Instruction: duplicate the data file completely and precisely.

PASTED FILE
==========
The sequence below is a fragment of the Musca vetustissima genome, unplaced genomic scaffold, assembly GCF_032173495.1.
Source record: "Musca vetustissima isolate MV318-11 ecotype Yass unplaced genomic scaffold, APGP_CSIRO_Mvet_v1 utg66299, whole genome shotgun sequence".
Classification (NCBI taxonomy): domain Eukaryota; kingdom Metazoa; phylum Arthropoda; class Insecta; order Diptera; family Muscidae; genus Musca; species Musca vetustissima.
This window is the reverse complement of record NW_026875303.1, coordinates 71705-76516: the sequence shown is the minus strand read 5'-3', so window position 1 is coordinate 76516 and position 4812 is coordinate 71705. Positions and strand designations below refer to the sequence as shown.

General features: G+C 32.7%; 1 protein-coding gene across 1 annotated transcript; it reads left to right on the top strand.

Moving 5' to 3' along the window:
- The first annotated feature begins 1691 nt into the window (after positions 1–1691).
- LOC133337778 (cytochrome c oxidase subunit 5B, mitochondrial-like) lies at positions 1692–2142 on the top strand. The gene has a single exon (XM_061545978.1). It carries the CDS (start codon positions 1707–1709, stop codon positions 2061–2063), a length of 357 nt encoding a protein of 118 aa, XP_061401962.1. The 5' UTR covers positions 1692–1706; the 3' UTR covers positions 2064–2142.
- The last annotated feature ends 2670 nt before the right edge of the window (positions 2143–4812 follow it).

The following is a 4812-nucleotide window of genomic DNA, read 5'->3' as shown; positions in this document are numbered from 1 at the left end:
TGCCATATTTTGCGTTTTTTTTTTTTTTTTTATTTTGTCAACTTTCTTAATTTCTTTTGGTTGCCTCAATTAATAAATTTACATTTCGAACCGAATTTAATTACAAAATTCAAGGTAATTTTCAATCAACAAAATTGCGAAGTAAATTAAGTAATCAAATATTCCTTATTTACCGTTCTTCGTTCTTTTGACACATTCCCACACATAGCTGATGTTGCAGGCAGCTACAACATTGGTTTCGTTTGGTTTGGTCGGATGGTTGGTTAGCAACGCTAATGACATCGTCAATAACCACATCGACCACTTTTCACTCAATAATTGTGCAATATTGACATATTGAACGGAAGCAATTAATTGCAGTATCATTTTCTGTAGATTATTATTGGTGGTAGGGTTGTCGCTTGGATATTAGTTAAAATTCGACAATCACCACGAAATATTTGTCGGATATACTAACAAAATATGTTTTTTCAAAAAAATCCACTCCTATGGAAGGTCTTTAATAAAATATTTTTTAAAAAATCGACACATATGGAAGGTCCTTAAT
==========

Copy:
The sequence below is a fragment of the Musca vetustissima genome, unplaced genomic scaffold, assembly GCF_032173495.1.
Source record: "Musca vetustissima isolate MV318-11 ecotype Yass unplaced genomic scaffold, APGP_CSIRO_Mvet_v1 utg66299, whole genome shotgun sequence".
Classification (NCBI taxonomy): domain Eukaryota; kingdom Metazoa; phylum Arthropoda; class Insecta; order Diptera; family Muscidae; genus Musca; species Musca vetustissima.
This window is the reverse complement of record NW_026875303.1, coordinates 71705-76516: the sequence shown is the minus strand read 5'-3', so window position 1 is coordinate 76516 and position 4812 is coordinate 71705. Positions and strand designations below refer to the sequence as shown.

General features: G+C 32.7%; 1 protein-coding gene across 1 annotated transcript; it reads left to right on the top strand.

Moving 5' to 3' along the window:
- The first annotated feature begins 1691 nt into the window (after positions 1–1691).
- LOC133337778 (cytochrome c oxidase subunit 5B, mitochondrial-like) lies at positions 1692–2142 on the top strand. The gene has a single exon (XM_061545978.1). It carries the CDS (start codon positions 1707–1709, stop codon positions 2061–2063), a length of 357 nt encoding a protein of 118 aa, XP_061401962.1. The 5' UTR covers positions 1692–1706; the 3' UTR covers positions 2064–2142.
- The last annotated feature ends 2670 nt before the right edge of the window (positions 2143–4812 follow it).

The following is a 4812-nucleotide window of genomic DNA, read 5'->3' as shown; positions in this document are numbered from 1 at the left end:
TGCCATATTTTGCGTTTTTTTTTTTTTTTTTATTTTGTCAACTTTCTTAATTTCTTTTGGTTGCCTCAATTAATAAATTTACATTTCGAACCGAATTTAATTACAAAATTCAAGGTAATTTTCAATCAACAAAATTGCGAAGTAAATTAAGTAATCAAATATTCCTTATTTACCGTTCTTCGTTCTTTTGACACATTCCCACACATAGCTGATGTTGCAGGCAGCTACAACATTGGTTTCGTTTGGTTTGGTCGGATGGTTGGTTAGCAACGCTAATGACATCGTCAATAACCACATCGACCACTTTTCACTCAATAATTGTGCAATATTGACATATTGAACGGAAGCAATTAATTGCAGTATCATTTTCTGTAGATTATTATTGGTGGTAGGGTTGTCGCTTGGATATTAGTTAAAATTCGACAATCACCACGAAATATTTGTCGGATATACTAACAAAATATGTTTTTTCAAAAAAATCCACTCCTATGGAAGGTCTTTAATAAAATATTTTTTAAAAAATCGACACATATGGAAGGTCCTTAAT